CASE NO. 530

Heard at Montreal, Wednesday , October 15, 1975






Claim for wages of Machine Operator Mr. V. Kampe from January 7, 1975 to January 17, 1975.


1. A strike by Shop Craft Unions of the British Columbia Railway occurred on November 21, 1974.

2. On November 21, 1974, the Chief Engineer advised by teletype all Maintenance of Way Employees as follows:

All Maintenance of Way Personnel

Account work stoppage by some of the Railway employees with the consequent reduction in movement of traffic, it is necessary that the Railway work force be reduced.

Therefore, unless you receive further instruction from an authoritive source in your department, effective with completion of shift on November 21, 1974 the position which you occupy under the Collective Agreement with the Brotherhood of Maintenance of Way Employees, Caribou Lodge No. 221, Lillooet Lodge No. 215 and Summit Lodge No. 252 is abolished under the provisions of subsection 4(A) of Section 4 as amended by Memorandum of Agreement dated February 26, 1969. Agreement has been reached with the System Federation General Chairman of your Organization to the effect that you will return to work, if and when required, without the necessity of positions having to be rebulletined.

M.S. Wakely,

Chief Engineer


M132 Confirm – Received 0025 Lines Nov. 21 18:59.

3. The grievor’s position of Machine Operator with Extra Gang 307 was not abolished and he continued to work until leaving on annual vacation scheduled from December 10th, 1974 until January 2nd, 1975.

4. Extra Gang 307 was deactivated on December 13th, 1974.

5. Strike action on the British Columbia Railway ceased on January 6th, 1975, with pickets withdrawn that date.

6. Grievor reported for duty on January 19th, 1975 and resumed duty on January 20, 1975.

7. The grievor submitted a time return dated January 19th, 1975 claiming payment for all time worked between January 7th to January 17th by a junior machine operator.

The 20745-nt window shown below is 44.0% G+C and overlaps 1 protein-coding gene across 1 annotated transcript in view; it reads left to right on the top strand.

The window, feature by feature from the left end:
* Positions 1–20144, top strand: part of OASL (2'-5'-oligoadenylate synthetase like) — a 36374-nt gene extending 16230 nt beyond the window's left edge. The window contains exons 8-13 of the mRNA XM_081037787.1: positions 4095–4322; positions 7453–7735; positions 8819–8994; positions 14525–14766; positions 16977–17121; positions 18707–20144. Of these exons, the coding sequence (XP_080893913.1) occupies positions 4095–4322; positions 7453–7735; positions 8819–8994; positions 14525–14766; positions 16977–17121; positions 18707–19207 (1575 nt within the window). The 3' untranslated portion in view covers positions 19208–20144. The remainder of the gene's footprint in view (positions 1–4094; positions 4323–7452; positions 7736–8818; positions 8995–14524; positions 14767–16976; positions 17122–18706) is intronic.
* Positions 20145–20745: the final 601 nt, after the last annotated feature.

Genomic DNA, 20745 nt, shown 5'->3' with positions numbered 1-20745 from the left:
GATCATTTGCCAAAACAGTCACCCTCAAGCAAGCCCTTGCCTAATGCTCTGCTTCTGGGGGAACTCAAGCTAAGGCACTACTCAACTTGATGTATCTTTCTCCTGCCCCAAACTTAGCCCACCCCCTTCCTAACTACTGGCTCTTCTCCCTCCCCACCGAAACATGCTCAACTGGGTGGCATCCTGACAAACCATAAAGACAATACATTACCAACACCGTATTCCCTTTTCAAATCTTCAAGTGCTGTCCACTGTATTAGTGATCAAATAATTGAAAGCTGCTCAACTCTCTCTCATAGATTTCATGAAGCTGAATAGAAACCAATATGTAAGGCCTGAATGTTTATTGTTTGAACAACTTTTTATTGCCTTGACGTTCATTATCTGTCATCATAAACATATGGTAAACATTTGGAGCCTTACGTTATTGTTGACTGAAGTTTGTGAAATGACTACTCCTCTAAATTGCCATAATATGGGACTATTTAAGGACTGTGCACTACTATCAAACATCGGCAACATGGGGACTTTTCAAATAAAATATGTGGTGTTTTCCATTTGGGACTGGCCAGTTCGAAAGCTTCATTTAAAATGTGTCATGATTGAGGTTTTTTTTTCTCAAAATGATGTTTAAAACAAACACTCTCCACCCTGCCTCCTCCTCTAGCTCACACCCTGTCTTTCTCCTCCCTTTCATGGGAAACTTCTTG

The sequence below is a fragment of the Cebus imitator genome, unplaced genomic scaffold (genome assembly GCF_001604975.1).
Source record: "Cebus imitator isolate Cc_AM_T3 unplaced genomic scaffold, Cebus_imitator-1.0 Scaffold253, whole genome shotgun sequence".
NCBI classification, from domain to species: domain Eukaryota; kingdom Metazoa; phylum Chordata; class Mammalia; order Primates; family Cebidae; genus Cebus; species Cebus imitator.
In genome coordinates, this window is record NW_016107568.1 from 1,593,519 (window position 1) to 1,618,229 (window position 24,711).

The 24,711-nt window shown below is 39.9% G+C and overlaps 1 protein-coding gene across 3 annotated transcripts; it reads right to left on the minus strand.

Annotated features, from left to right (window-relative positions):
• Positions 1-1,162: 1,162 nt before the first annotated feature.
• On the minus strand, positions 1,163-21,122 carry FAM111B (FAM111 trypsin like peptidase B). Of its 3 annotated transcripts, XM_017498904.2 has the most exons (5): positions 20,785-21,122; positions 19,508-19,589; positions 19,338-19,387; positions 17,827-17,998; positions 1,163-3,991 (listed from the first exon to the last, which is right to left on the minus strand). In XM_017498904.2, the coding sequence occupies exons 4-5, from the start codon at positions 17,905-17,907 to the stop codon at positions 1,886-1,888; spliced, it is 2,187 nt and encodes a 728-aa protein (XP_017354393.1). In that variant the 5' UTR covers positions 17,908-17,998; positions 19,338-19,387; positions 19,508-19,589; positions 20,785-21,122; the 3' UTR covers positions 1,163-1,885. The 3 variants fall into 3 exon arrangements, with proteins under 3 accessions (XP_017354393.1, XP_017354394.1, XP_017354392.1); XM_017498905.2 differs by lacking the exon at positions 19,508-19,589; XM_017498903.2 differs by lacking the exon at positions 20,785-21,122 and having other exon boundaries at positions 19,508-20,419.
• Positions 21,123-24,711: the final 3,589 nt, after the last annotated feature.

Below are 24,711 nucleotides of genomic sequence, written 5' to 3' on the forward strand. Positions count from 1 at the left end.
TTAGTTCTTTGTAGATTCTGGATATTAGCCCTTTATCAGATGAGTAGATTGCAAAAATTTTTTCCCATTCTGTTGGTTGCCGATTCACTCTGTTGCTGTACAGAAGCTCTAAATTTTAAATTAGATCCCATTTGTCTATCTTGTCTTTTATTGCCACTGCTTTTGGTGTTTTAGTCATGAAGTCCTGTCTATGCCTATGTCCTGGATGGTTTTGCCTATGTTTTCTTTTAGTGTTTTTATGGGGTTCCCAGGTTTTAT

8. Railway has declined payment of claim.




There appeared on behalf of the Company.

H. Collins – Supervisor Labour Relations, Vancouver

D. Pysh – Labour Relations Assistant, Vancouver

And on behalf of the Brotherhood:

T. C. Greig – System Federation General Chairman, Winnipeg

G. D. Robertson – Vice President, Ottawa

F. L. Stoppler – Federation General Chairman, Edmonton



It would appear that many positions on the Railway were abolished as of November 21, 1974, pursuant to the notice set out in the Joint Statement of Issue, above. The grievor’s position was not one of these, and he continued to work until he went on vacation on December 10. While he was on vacation, his position was abolished. In my view, his position, like those affected earlier, would be covered by the same agreement made between the parties, to the effect that employees would return to work, if an when required, without the necessity of rebulletining the positions.

The grievor’s position was reactivated on January 20, 1975, and he resumed duty at that time, this would be in conformity with the arrangement between the parties. The claim here made is for time worked by a junior employee between January 7 and January 17, 1975, on a job which it would appear the grievor was qualified to perform. The agreement with respect to the abolishing of positions and their reactivation without bulletining did not, it appears, affect the rights of senior employees to displace junior employees who remained at work, in accordance with the provisions of the collective agreement relating to the reduction of work forces.